(Figure 10. Spectrum analysis of a the frequency content of a guitar)


The harmonic series shows that the harmonics in a musical sound are mathematically related in a very specific way. Each harmonic is a whole number multiple of the fundamental frequency (see figure 11) and these harmonics are also known as overtones.

These whole number multiples are the overtones that are nice, the ones that actually sound musical. If you take a look at the numbers it makes sense too, given that we’ve established that doubling the frequency takes you up an octave. If you were to take a look at things on a bigger scale you’d see that the second, fourth, eighth, sixteenth and thirty second harmonic overtones are the octave jumps. Interesting too that the third, sixth, twelfth and twenty-fourth harmonic overtones are perfect fifths.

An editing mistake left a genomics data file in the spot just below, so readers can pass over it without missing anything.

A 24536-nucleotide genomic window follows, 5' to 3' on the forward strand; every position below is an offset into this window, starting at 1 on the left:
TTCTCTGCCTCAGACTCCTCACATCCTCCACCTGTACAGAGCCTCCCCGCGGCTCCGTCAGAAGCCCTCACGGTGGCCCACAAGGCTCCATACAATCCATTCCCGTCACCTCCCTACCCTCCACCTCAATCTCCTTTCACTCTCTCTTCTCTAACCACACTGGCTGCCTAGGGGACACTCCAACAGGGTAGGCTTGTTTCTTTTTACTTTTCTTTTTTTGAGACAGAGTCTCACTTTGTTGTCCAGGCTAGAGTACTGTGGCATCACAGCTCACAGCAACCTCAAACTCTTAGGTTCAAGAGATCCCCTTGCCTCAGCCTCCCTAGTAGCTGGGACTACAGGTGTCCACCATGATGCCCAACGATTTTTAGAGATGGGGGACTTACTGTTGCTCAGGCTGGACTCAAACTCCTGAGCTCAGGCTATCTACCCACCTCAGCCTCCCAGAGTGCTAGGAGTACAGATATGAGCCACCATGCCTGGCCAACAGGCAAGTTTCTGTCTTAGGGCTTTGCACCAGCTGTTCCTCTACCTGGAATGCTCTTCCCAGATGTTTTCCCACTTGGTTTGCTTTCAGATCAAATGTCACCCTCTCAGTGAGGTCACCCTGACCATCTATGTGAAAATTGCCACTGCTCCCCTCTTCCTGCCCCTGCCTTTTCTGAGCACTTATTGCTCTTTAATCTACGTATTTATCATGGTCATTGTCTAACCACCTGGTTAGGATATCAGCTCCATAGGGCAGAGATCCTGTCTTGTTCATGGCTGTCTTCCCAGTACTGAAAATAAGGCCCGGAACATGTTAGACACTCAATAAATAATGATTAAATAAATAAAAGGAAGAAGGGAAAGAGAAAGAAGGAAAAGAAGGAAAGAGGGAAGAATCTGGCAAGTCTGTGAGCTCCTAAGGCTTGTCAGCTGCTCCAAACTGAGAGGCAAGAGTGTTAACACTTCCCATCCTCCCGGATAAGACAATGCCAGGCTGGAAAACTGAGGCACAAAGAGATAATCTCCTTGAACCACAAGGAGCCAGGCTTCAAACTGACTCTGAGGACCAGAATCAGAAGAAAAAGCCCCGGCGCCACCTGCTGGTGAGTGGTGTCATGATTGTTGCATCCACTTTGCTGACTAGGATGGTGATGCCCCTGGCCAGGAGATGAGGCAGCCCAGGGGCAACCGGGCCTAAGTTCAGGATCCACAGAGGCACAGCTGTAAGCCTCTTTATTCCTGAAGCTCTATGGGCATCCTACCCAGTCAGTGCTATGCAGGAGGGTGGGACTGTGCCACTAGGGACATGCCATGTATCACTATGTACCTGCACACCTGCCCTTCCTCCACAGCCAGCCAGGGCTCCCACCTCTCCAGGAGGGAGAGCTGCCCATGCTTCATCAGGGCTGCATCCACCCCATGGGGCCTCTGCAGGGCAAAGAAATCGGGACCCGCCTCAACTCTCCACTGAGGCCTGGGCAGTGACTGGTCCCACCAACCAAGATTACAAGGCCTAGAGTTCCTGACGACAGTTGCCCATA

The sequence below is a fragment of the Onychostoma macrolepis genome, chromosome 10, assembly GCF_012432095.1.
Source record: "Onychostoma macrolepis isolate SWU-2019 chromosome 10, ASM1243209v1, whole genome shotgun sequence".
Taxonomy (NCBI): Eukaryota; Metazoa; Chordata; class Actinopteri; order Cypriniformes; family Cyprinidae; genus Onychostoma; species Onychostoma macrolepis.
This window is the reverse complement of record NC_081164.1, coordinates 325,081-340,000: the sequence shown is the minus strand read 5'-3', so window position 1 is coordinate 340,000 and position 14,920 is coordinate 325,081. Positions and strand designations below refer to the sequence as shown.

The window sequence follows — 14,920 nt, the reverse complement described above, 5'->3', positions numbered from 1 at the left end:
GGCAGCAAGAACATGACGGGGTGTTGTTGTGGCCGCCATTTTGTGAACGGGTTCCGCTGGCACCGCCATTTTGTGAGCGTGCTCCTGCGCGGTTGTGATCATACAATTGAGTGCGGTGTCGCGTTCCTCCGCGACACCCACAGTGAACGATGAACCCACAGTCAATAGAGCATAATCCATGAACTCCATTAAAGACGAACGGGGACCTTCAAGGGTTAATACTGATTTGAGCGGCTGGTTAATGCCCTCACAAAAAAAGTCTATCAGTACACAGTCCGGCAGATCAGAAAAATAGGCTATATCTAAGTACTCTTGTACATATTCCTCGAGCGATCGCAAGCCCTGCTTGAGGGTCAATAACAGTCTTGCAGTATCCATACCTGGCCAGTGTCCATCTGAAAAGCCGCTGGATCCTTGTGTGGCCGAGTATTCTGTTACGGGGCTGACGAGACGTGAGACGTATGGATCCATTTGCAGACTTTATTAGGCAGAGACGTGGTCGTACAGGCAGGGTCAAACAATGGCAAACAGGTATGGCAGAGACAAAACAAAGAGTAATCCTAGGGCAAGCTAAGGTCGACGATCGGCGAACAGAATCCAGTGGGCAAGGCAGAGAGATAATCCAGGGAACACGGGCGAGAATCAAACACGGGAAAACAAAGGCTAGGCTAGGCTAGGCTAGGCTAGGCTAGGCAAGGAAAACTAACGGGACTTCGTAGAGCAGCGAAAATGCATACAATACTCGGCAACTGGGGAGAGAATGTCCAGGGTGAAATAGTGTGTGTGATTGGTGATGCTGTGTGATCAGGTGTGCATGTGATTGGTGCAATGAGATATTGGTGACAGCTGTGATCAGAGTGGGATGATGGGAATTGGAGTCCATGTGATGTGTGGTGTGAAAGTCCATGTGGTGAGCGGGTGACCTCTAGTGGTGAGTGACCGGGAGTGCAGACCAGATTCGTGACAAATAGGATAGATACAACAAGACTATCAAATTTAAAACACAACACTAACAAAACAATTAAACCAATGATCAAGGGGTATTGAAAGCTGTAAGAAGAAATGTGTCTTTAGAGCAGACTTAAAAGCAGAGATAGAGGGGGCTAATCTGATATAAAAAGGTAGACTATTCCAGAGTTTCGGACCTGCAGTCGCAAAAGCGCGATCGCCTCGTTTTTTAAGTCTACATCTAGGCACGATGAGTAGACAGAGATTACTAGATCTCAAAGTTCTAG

Major thirds are created with the fifth, tenth and twentieth harmonic overtones, mad eh? It’s amazing how much of a link between numbers and sound exists.

A stringed instrument such as the guitar is a perfect example of overtones that occur naturally and deliberately because of the physical construction of the instrument. When a string is plucked it will vibrate back and forth many hundreds of times before losing energy, fading down in volume as it does.

The movement of the string is extremely complex, it’s not just a pure back and forth action across a single plane. This creates it’s own series of additional vibrations, each contributing it’s own harmonic overtone to a certain degree.

(Figure 13)